MSE 2016 - Full Program

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Semi-analytic modelling strategy for the initiation and evolution of transverse cracking of CFRP with and without nano-modified matrix

Wednesday (28.09.2016)
12:30 - 12:45
Part of:

A new experimental approach based on a shear force free cyclic bending test stand, avoiding

non preferable specimen heating, has previously been developed to asses the fatigue behaviour

of endless carbon fibre reinforced cross-ply laminates at very high load cycles (N > 10^8).

For investigating the influence of carbon nanotube (CNT) modified matrices on the initiation

and propagation of fatigue damage nanoparticle-modified specimens were tested against nonmodified

specimens. Both material types were tested at six different strain levels with a load

ratio of R = -1. Additionally static four-point bending tests have been performed stepwise to

examine the crack initiation and development under quasi-static loading. In quasi-static and

fatigue tests transverse cracking was the first damage mechanism observed, underlining its

importance for subsequent damage mechanisms e.g. delamination or fibre breakage.

From the static experiments it can be shown, that a fast initial increase of cracks takes place

for the non-modified as well as the modified specimens when reaching the transverse failure

strain. The failure strain of the CNT-modified specimens is significantly (0.2 % strain) lower

compared to the unmodified specimens.

From the fatigue experiments at VHCF relevant loadings a crack initiation and growth is still

found for both specimen types. In case of the CNT-modified specimens, transverse crack evolution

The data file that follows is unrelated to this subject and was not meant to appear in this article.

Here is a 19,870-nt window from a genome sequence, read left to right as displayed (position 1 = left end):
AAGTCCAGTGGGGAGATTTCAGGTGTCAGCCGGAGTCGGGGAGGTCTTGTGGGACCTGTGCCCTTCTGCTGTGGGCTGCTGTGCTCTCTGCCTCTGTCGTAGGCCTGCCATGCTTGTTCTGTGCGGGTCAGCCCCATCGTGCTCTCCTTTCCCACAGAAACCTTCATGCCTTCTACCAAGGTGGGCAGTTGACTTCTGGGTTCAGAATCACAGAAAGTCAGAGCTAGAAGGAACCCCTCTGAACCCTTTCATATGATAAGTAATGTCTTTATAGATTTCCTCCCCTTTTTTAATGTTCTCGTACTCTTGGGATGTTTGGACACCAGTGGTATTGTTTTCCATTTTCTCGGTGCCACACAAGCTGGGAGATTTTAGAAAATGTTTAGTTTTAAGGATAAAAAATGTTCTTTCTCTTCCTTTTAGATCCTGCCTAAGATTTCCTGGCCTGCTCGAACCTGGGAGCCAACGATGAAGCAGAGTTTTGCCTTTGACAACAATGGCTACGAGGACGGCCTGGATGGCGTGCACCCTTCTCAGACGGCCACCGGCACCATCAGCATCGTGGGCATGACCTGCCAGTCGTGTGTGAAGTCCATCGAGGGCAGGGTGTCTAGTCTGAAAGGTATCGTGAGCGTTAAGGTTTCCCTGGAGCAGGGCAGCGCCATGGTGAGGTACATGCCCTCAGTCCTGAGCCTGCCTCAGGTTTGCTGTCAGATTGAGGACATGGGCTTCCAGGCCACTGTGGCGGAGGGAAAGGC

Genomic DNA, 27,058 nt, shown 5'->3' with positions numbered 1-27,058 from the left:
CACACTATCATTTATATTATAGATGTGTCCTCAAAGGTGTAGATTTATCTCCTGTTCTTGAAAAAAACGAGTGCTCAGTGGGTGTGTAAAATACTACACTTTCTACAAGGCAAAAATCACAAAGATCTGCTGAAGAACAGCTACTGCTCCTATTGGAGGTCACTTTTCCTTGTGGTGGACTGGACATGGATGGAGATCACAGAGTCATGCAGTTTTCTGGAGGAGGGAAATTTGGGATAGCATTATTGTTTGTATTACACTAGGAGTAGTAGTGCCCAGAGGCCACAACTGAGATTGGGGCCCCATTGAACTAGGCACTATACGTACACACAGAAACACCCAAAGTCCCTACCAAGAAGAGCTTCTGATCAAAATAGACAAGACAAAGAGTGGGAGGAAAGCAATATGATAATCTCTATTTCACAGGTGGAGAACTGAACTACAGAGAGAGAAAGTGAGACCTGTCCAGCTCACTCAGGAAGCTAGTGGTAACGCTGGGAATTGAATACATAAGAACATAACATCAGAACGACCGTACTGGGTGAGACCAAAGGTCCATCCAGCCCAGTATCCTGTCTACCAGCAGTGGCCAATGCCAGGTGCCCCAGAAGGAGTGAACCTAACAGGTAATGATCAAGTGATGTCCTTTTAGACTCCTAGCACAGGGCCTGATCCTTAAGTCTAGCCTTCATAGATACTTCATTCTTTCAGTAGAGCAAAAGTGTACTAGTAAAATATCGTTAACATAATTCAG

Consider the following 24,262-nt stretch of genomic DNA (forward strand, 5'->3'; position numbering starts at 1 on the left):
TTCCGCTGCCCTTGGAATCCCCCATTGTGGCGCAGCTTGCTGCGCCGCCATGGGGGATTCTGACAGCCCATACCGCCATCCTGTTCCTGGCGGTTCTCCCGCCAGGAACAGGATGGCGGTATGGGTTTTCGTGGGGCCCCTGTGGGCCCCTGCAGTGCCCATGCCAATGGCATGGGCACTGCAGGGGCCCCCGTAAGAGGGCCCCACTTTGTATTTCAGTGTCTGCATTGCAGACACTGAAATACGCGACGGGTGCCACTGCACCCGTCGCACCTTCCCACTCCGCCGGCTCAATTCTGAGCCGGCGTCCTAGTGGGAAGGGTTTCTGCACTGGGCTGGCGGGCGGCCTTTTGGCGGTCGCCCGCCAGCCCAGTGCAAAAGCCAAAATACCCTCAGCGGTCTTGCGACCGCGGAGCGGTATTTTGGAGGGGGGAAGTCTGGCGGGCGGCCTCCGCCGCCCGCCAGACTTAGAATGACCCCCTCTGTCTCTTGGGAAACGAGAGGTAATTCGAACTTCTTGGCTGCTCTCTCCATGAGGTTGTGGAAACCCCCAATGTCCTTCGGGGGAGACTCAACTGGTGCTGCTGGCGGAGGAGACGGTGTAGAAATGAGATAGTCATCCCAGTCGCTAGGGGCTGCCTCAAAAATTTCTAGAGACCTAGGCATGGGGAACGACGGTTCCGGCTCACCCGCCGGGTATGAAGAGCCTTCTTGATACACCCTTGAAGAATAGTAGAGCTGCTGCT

is more pronounced resulting in early crack initiation and higher crack growth rates

during fatigue.

Both, quasi-static and cyclic experimental findings indicate that a CNT-modification of the

matrix system does not improve the transverse crack resistance of CFRP, which might be attributed

to additional stress concentrations caused by nanoparticles. Recent results in small

scale matrix testing encourage these findings by a diminishing size effect by incorporation of


The experimental results are used to develop a physically based material model capable to

describe the initial cracking state after the first load cycle and the development during fatigue

loading. Therefore, a strain energy release rate (SERR) master curve for relevant cracking

states is calculated by means of finite element analysis (FEA). The master curve and experimental

results are combined to describe the strain dependent initial cracking behaviour. Furthermore,

fatigue crack density propagation curves are formulated in terms of SERR range for

describing the fatigue crack density growth during fatigue.

The developed approach is promising to predict the crack density growth for different load

levels with respect to sequence-effects and will be adopted for different load ratios and specimen


Gordon Just
TU Dresden
Additional Authors:
  • Ilja Koch
    Technical Univerity of Dresden
  • Maik Gude
    Technical Univerity of Dresden